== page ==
FireCloud: The Future of Cancer Genome Analysis
The cost of DNA sequencing has dropped more than one-million-fold over the last decade, making it increasingly possible to discover the genetic basis of cancer and response to treatment. Three challenges impede this goal: 1) Analysts lack the resources to download, store and compute on the data; 2) Existing tools and infrastructure have not been designed to scale to handle petabytes or exabytes; and 3) Collaboration is hindered by the current model of storing data locally.
The large-scale sequencing efforts of TCGA has begun to elucidate the genetic pathogenesis of cancer, enabling the development of targeted therapies. However, to enter an era of true “precision medicine,” we need to create sophisticated information technologies to store, analyze, and share data. FireCloud offers a solution to these needs.
FireCloud democratizes data access and facilitates collaboration by providing a robust, scalable platform accessible to the community at large. Using the elastic compute capacity of Google Cloud, FireCloud empowers analysts, tool developers and production managers to perform large-scale analysis, engage in data curation, and store or publish results. FireCloud is modeled after Firehose, an analysis on-premesis infrastructure developed by the Getz Lab at the Broad Institute.
As in Firehose, workspaces are central to the FireCloud architecture. Workspaces are computational sandboxes that enable users to organize genomic data and metadata into a data model, run analysis methods, and view results. Users can upload their own analysis methods to workspaces or import the Broad institute’s best practice tools and pipelines. FireCloud will include tutorial workspaces, and carefully curated Open and Controlled Access TCGA workspaces which users can clone.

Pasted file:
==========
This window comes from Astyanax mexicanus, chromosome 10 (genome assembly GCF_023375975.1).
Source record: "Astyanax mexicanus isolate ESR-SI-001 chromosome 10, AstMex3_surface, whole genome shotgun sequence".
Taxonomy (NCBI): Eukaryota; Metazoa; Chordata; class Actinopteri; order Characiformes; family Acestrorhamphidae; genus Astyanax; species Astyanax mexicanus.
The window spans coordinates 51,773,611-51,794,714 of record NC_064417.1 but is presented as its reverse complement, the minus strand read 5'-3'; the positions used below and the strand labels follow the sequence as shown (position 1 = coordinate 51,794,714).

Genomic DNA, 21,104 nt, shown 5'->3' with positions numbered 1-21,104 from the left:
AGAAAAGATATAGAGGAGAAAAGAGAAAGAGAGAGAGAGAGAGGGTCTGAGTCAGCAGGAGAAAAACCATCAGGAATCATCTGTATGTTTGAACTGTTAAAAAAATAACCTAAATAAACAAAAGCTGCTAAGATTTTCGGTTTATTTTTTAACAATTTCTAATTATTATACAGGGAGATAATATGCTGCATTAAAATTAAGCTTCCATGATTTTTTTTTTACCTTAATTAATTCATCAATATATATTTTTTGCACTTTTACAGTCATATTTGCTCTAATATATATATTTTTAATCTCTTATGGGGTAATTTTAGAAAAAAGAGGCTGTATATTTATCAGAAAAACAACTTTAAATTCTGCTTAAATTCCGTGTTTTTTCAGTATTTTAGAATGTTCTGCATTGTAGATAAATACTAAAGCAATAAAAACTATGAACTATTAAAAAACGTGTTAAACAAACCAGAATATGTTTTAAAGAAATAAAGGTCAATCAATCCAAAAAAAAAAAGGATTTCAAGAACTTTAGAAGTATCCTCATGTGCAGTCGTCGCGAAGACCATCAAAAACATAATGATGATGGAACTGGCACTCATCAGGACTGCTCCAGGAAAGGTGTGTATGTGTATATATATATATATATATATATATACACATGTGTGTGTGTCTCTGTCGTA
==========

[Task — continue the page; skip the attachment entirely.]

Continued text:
FireCloud will enable the mission of TCGA and other cancer genome projects by provisioning workspaces with curated data and best practice tools and pipelines. This will empower researchers across the globe to explore the TCGA data in new and innovative ways which will increase opportunities to novel contributions to cancer research.
Dr. Getz is an internation ally acclaimed leader in cancer genome analysis and is pioneering widely used analytic programs in cancer genomic sequence analysis. Dr. Getz is an Associate Professor of Pathology at Harvard Medical School. He is faculty and Director of Bioinformatics at the Massachusetts General Hospital Cancer Center and Department of Pathology, and is an Institute Member of the Broad Institute of Harvard and MIT, where he directs the Cancer Genome Computational Analysis Group. He is also the inaugural incumbent of the Paul C. Zamecnik Chair in Oncology at the MGH Cancer Center.
Research & Clinical Interests
The Getz Laboratory specializes in cancer genome analysis which includes two major steps: (i) Characterization – cataloging of all genomic events and the mechanisms that created them during the clonal evolution of the cancer, comparing events at the DNA, RNA and protein levels between tumor and normal samples from an individual patient; and (ii) Interpretation – analysis of the characterization data across a cohort of patients with the aim of identifying the alterations in genes and pathways that cause cancer or increase its risk as well as identifying molecular subtypes of the disease, their markers and relationship to clinical variables.
In addition to his role at the Broad, Getz is a co-principal investigator in the Genome Data Analysis Center (GDAC) of the NCI/NHGRI TCGA (The Cancer Genome Atlas) project; a co-leader of the International Cancer Genome Consortium (ICGC) Pan-Cancer Analysis of Whole Genomes (PCAWG) project; a co-principal investigator of the Broad-led NCI Cloud Pilot; and a member of various NCI advisory committees. Dr. Getz has published numerous papers in recent years in prominent journals that describe new methodologies to study cancer genomes, identifying new genes and pathways involved in different tumor types, mutational signatures, and tumor evolution.
Getz received his B.S. degree in physics and mathematics from Hebrew University and a M.Sc. in physics from Tel-Aviv University. He later earned a Ph.D. in physics from the Weizmann Institute of Science in Israel. He completed his postdoctoral training at the Broad Institute of Harvard and MIT with Todd Golub, where he focused on developing computational tools and analyzing expression of miRNAs across cancer.
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